Stopping before you cross the line
On median barriers, the value of a human life, and the types of interventions that even strident libertarians ought to approve
In built-up urban areas, lanes of opposing traffic on expressways are usually separated by concrete median barriers. Ugly but effective, they keep mishaps from escalating -- which represents a victory for safety. A single-vehicle collision at 60 mph can be terrible, but the consequences are certain to be worse if it cascades into a head-on collision at a closing speed of 120 mph.
■ But concrete barriers are material-intensive, and the vast majority of American highway miles pass through rural areas, where traffic densities are lower than on urban expressways and sloping medians between opposing lanes of traffic offer little suitable space to set down heavy concrete blocks. The increasing adoption of cable barriers for separating traffic on rural highways addresses the problem both more cost-effectively and more suitably to conditions.
■ Median barriers installed on rural highways are credited with slashing head-on crashes by 97%. Considering that 8% of deaths on those types of highways happen in head-on crashes, median barriers installed everywhere would have a multiple-percentage-point effect on those deaths.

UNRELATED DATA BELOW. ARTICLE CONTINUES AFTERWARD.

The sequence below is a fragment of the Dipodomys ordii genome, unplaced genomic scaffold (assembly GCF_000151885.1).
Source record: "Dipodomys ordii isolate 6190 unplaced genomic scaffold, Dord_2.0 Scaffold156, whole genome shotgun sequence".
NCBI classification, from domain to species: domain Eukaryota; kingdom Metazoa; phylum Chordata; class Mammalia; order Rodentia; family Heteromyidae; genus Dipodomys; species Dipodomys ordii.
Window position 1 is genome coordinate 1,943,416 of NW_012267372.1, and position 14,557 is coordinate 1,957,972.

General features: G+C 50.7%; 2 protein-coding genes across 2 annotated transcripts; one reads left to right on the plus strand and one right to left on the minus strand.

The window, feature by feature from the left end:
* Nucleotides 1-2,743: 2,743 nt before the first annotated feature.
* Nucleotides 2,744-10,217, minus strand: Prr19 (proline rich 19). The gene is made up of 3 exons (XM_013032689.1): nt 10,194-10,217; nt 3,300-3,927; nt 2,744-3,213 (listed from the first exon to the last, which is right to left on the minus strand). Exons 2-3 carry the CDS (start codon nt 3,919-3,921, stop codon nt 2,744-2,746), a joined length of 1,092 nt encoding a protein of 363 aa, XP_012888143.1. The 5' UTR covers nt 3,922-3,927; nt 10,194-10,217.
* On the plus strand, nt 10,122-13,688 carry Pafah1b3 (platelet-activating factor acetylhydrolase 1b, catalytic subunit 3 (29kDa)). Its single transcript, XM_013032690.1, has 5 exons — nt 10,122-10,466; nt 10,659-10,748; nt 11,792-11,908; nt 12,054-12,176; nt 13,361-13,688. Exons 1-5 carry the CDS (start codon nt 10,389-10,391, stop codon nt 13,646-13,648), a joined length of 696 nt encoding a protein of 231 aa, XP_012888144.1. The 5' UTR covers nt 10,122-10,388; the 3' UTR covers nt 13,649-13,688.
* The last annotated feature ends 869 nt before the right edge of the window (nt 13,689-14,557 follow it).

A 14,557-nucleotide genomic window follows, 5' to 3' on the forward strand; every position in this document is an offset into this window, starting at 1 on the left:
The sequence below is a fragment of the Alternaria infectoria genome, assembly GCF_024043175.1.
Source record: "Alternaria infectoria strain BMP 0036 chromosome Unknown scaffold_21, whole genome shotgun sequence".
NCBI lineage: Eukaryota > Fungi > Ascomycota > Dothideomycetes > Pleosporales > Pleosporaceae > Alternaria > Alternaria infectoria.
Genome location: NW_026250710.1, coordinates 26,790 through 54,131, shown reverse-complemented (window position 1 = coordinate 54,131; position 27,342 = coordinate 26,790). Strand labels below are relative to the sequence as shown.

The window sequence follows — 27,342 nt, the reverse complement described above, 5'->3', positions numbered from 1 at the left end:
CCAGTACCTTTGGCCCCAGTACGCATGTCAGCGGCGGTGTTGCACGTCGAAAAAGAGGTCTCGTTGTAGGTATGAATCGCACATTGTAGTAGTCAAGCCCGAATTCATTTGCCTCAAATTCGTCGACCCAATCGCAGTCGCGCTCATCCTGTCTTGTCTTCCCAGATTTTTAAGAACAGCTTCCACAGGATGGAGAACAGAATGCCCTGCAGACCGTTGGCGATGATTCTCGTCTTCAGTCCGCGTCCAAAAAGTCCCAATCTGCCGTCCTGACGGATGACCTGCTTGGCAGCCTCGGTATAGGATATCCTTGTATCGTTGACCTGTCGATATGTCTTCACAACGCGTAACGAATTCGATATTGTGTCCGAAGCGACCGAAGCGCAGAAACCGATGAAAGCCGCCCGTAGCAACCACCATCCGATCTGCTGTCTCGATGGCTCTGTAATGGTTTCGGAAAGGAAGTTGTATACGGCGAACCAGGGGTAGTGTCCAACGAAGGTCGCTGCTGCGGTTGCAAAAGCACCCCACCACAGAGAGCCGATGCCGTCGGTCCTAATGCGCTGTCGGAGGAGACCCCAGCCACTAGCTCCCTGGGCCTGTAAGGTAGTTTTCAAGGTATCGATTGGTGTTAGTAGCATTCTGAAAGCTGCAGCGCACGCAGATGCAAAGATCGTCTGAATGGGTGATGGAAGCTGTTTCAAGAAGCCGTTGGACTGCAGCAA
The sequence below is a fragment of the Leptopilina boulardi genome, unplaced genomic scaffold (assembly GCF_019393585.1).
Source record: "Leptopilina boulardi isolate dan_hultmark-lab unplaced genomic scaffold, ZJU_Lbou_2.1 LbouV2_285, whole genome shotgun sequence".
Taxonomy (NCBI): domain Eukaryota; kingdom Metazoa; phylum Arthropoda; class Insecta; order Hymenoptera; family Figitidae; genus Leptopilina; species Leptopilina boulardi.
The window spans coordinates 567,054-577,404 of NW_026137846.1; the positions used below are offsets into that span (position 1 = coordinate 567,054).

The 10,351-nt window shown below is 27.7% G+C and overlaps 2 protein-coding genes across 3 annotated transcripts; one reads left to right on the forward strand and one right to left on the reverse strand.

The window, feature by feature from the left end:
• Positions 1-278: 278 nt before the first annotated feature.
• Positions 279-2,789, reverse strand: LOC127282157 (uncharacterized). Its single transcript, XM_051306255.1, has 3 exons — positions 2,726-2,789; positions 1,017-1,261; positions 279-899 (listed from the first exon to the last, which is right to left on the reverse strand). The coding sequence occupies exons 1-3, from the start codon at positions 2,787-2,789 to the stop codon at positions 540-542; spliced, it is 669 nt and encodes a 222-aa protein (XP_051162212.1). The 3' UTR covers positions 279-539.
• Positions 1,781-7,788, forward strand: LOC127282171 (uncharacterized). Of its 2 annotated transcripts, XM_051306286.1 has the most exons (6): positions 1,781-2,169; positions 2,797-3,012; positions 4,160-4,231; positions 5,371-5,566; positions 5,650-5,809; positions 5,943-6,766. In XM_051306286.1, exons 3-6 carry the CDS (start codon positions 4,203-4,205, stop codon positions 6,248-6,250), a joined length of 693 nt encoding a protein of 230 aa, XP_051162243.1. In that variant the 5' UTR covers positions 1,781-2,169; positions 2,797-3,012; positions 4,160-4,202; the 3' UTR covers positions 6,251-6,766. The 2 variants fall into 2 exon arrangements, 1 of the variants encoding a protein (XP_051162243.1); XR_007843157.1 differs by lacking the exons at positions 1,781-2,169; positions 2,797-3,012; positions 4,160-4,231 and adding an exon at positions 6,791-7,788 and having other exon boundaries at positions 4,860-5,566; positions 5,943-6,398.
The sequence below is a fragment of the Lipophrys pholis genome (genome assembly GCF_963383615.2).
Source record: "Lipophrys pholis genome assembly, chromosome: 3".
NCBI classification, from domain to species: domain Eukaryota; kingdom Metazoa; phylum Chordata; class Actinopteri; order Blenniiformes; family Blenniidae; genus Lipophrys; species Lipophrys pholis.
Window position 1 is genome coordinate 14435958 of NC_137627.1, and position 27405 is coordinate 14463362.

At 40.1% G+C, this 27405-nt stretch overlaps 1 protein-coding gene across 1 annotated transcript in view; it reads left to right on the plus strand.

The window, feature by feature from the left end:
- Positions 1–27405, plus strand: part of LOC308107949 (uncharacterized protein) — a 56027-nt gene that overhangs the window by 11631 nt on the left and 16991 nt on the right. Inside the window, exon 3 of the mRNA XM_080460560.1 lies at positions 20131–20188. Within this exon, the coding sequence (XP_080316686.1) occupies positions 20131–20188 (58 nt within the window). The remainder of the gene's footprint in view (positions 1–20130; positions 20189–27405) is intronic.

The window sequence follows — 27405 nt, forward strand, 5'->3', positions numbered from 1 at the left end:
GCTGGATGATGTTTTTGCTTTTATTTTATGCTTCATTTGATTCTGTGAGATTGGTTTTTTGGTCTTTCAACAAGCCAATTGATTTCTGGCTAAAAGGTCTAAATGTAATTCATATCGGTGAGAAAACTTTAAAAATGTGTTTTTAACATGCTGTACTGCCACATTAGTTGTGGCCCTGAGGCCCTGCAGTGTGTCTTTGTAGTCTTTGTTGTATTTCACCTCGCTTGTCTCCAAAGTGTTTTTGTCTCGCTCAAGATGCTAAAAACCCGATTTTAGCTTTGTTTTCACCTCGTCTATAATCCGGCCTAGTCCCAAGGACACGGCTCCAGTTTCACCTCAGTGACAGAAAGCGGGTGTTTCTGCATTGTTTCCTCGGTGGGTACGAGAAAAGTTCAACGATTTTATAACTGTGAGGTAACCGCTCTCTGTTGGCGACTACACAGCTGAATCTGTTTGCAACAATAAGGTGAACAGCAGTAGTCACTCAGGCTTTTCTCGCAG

■ Rural cable-style median barriers stand up well as a metaphor for a certain ideal of government intervention: Generally speaking, they are high-return investments that impose no active restraint on motorists except when things have already started to go wrong, at which time they serve almost exclusively to keep a bad situation from escalating into a catastrophe.
■ While they cost a mighty sum to install (upwards of $80,000 per mile), their payback value is estimated to be a 16:1 return on investment. That return assumes a value of $4,500,000 on a human life -- an actuarial assumption that actually sounds extremely low if you're putting a price on the life of someone you love.
■ As a standard for gentle government interventions in other areas of life, it would be hard to beat the example of a non-intrusive, nearly fail-safe, 16-to-1 investment. If we could find more of those, even the most ardent libertarian ought to be persuadable.